Ignorance is "curable." You can teach those who are ignorant. You can realize that someone lacks a certain awareness and move on. When a person suggests a really stupid idea for a car fuel cell, like a mini-nuclear reactor surrounded by concrete and iron because, you know, that keeps the radiation at bay, you forgive their ignorance into how that stuff really works. Ignorance, while curable, can also be incredibly dangerous. Take ignorance with guns, for example. I'm willing to bet some of you reading have been to a shooting range. Have you ever seen people ignorant in how to handle firearms at a range? I sure have. Teenagers, college kids, and even adults with their fingers all over the trigger guard, waving the barrel around while chatting. Even unloaded, that is ignorant and dangerous. But it happens. And those people need to be made aware of what they're doing so that they can change and function more safely and efficiently.
The real problem in the world is idiocy. Idiots are those who not only don't know, but cannot be changed because they don't care to know or don't want to know. They are fixed, unchanging, and willing to die being stupid. An ignorant person says 1 + 1 is 3, but comes to learn 1 + 1 is 2 after explanation; an idiot says 1 + 1 is 3 and you're a neuron deficient spider monkey for believing otherwise. They also think the world is flat because no one has really walked around the entire planet or because they haven't personally witnessed someone walk around the entire planet. Idiots are blind to their beliefs, unable and unwilling to allow even a hint of skepticism into their being.
When I say "beliefs," I don't mean religion, though there are those people and I will address religion in the future. By "beliefs" I mean anything that we think we know to the point where it cannot possibly be affected by change. To be unaffected by change is to be either divine or dead, such a fundamental part of universal existence or something that has ceased to exist. Everything else changes. Our bodies and minds, our thoughts and feelings, our cells, the weather, age, death, life, and more. Change is the only real fundamental truth to existence in my mind. Then again, that's my opinion; I could be wrong and reserve the right to change my opinion at a later date.
"If a nation expects to be ignorant and free in a state of civilization, it expects what never was and never will be."
-- Thomas Jefferson
Thomas Jefferson, one of our esteemed founding fathers, very much realized the need for education in the populace of a democracy. He believed education critical to preserving liberty. I concur wholeheartedly. Education, the ability to learn, the ability to reason and think critically imparts upon us all a guarded openness. We open ourselves to other perspectives of the world from various speakers, but can use the magnificence of the human brain to shield ourselves from false and/or misleading statements. Such "spin" that politicians tend to engage in, single perspectives of one party or another that the masses gobble up because party trumps truth is what leads the deterioration of liberty. An enlightened people is the greatest counter to horrible politicians that exists in democracy. It also does wonders to counter lobbyists seeking to woo our representatives with anti-democratic and anti-capitalistic ideology.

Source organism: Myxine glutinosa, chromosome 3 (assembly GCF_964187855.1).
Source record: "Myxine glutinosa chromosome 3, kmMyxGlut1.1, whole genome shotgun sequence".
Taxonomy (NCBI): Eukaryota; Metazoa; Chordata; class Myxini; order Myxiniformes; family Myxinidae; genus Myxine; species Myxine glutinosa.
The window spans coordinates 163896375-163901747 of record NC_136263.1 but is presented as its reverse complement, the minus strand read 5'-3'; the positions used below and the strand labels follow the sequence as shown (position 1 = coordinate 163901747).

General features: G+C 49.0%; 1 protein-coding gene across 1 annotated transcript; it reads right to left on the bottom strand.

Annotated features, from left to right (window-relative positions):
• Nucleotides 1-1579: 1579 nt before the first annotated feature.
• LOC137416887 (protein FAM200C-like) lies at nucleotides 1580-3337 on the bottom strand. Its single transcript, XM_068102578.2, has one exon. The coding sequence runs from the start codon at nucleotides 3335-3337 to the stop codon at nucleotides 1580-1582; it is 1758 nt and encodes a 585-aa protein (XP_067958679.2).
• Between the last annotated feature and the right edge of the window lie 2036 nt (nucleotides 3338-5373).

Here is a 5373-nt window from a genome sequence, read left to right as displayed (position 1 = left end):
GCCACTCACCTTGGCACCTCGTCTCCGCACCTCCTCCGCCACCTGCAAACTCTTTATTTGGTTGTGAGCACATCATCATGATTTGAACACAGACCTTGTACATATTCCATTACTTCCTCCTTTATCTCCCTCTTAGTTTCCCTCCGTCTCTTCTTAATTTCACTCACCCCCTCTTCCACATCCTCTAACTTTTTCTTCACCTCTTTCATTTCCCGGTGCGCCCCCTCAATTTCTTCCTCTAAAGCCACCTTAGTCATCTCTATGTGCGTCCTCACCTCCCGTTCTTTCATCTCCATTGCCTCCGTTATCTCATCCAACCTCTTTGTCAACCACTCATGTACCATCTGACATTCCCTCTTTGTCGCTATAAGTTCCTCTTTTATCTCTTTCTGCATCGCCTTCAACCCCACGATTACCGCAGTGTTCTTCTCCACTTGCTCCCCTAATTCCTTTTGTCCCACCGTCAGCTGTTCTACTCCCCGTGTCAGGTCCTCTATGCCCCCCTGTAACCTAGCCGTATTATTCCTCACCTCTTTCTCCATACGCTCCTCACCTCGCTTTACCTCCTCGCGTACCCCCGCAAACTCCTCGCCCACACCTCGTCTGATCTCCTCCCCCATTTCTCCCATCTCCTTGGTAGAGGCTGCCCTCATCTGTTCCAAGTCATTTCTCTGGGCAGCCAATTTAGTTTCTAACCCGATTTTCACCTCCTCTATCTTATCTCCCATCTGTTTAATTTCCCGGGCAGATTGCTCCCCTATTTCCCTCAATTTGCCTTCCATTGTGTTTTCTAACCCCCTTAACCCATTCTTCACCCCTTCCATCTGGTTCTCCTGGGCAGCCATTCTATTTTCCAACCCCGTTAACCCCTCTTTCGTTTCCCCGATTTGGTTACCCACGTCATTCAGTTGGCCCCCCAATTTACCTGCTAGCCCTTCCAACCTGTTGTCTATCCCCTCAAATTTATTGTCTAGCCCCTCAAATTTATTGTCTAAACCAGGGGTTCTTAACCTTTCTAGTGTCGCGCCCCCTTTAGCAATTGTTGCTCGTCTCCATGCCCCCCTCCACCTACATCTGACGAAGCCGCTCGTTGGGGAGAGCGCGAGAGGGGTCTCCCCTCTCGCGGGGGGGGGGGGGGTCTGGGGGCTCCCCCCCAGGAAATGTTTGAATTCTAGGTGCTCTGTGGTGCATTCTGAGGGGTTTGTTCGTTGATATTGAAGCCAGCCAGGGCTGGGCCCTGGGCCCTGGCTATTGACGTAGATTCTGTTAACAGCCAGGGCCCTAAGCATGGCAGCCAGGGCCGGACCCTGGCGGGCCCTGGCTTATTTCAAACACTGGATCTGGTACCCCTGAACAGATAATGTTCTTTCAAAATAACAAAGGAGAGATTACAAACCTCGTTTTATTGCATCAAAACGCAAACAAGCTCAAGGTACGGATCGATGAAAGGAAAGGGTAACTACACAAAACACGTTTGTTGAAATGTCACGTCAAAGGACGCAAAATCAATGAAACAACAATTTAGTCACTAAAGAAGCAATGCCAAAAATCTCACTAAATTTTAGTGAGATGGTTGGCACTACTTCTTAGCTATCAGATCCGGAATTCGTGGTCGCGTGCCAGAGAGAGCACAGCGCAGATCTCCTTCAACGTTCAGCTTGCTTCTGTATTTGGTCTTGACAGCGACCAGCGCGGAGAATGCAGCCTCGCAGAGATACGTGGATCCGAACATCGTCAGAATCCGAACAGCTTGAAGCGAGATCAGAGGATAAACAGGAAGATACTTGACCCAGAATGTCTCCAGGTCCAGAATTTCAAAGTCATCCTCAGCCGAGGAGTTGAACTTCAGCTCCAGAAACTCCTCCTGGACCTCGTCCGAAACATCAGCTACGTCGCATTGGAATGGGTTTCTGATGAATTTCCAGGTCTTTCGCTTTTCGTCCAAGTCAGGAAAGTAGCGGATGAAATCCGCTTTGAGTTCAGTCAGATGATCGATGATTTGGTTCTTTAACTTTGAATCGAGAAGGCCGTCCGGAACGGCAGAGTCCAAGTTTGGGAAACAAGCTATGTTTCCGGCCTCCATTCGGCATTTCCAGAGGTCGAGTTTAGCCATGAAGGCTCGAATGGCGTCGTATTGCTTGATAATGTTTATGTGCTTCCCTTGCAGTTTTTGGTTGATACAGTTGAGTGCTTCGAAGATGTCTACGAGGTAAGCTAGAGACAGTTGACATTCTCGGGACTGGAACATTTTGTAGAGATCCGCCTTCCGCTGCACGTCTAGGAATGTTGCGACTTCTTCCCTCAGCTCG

Think about democracy in this way: the people cannot approve what they don't understand. People living in ignorance need to be enlightened, need to be given the tools and opportunity to understand. Such is the only way to make a good, informed decision. Those who fail to understand, those who receive the teaching but then ignore the points being shared without counter points of their own, they are idiots and they hold democracy back. They hold themselves back and they hold the rest of the republic back due to their purposeful desire to ignore more logical evidence out of spite, hate, or any other reason. The more we can educate Americans, the more we can clear the cloud of ignorance over each and every one of us (myself especially!), the better off our democracy will be.
Awareness will allow us to really grill our politicians. It will force our potential representatives to explain themselves. It will destroy the blight of soundbite politics facing our nation. My thoughts are quite verbose- purposefully so. The number of pages does not make the content better, rather it provides more opportunity for making readers aware. And in the case where questioning of thoughts/data might exist, I provide references for you to check out. All in the name of clearing any ignorance in the matter.
We are all ignorant. We're born that way. But we have the freedom and ability to transcend such ignorance. Logic, reasoning, and critical thinking is the means in which we do this.